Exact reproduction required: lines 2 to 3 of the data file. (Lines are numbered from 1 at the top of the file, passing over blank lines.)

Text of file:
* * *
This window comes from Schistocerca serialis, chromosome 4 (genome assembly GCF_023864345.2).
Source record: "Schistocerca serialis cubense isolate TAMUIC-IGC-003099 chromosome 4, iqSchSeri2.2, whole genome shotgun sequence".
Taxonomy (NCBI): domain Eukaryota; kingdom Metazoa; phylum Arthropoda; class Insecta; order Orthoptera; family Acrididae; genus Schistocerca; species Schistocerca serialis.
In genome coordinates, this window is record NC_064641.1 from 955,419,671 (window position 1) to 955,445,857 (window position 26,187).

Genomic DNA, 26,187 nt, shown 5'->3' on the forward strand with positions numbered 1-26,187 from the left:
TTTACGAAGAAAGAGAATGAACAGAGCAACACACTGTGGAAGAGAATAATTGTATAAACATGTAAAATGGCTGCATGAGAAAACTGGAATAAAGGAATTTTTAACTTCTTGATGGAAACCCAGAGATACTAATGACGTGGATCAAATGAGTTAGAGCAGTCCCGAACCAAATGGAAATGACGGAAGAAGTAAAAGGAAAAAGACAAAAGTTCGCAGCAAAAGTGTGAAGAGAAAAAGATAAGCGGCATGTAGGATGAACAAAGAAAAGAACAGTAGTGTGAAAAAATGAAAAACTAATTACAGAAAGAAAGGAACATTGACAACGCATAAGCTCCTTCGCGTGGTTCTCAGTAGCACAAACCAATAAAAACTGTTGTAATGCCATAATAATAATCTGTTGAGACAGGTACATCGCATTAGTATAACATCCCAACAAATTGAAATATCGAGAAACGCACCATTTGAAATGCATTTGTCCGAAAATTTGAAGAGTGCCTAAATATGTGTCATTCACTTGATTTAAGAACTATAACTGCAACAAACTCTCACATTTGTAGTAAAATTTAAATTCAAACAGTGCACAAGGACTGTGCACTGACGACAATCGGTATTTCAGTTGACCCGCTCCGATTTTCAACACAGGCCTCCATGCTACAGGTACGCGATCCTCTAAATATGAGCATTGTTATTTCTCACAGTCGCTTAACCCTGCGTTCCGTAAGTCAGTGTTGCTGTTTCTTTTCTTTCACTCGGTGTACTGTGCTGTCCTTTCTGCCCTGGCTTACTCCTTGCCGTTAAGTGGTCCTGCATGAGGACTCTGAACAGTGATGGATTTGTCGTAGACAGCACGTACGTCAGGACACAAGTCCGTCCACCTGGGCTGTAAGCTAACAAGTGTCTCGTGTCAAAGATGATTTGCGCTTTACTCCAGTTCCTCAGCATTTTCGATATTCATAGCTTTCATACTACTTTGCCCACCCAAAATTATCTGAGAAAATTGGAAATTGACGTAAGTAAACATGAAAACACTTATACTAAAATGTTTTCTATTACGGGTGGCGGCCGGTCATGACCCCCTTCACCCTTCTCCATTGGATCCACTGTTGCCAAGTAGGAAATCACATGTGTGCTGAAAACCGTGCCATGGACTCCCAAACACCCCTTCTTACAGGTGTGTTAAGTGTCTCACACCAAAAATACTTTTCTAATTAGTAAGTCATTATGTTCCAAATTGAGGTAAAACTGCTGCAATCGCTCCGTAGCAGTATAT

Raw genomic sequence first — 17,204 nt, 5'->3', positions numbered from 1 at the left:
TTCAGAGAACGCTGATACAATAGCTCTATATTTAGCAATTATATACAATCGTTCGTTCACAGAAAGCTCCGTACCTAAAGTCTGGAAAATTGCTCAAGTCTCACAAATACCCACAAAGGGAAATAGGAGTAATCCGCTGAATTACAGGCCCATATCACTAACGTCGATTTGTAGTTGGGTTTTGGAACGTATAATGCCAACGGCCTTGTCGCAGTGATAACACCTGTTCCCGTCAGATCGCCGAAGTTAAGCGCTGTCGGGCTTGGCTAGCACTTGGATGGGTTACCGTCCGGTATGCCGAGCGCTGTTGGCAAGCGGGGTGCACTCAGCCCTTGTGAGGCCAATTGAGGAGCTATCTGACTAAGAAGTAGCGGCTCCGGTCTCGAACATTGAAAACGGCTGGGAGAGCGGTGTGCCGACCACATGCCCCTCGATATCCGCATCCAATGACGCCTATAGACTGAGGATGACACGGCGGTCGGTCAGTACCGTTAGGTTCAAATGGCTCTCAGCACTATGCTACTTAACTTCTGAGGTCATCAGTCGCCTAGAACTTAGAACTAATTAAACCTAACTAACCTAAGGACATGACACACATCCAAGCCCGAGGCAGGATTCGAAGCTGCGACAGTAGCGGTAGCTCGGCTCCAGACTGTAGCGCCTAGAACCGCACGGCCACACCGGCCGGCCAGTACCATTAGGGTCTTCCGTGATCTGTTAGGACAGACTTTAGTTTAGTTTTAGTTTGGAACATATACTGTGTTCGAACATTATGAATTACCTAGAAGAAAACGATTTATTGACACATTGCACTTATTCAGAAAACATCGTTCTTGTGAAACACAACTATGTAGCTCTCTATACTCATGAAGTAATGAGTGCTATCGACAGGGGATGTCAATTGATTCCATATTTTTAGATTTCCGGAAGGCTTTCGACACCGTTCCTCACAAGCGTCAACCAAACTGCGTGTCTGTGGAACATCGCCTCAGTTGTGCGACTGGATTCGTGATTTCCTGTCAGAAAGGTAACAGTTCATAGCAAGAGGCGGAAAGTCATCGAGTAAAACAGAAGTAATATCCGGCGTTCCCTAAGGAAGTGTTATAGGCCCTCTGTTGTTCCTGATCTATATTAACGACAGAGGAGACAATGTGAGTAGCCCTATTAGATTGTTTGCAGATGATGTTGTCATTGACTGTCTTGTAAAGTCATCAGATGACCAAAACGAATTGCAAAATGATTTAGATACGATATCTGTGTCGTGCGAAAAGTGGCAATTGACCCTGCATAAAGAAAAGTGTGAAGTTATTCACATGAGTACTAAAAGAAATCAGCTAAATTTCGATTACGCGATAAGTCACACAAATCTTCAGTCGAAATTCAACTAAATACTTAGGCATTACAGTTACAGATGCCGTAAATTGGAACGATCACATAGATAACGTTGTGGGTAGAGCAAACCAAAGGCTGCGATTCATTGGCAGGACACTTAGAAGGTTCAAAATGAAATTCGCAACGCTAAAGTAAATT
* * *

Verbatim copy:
Source record: "Schistocerca serialis cubense isolate TAMUIC-IGC-003099 chromosome 4, iqSchSeri2.2, whole genome shotgun sequence".
Taxonomy (NCBI): domain Eukaryota; kingdom Metazoa; phylum Arthropoda; class Insecta; order Orthoptera; family Acrididae; genus Schistocerca; species Schistocerca serialis.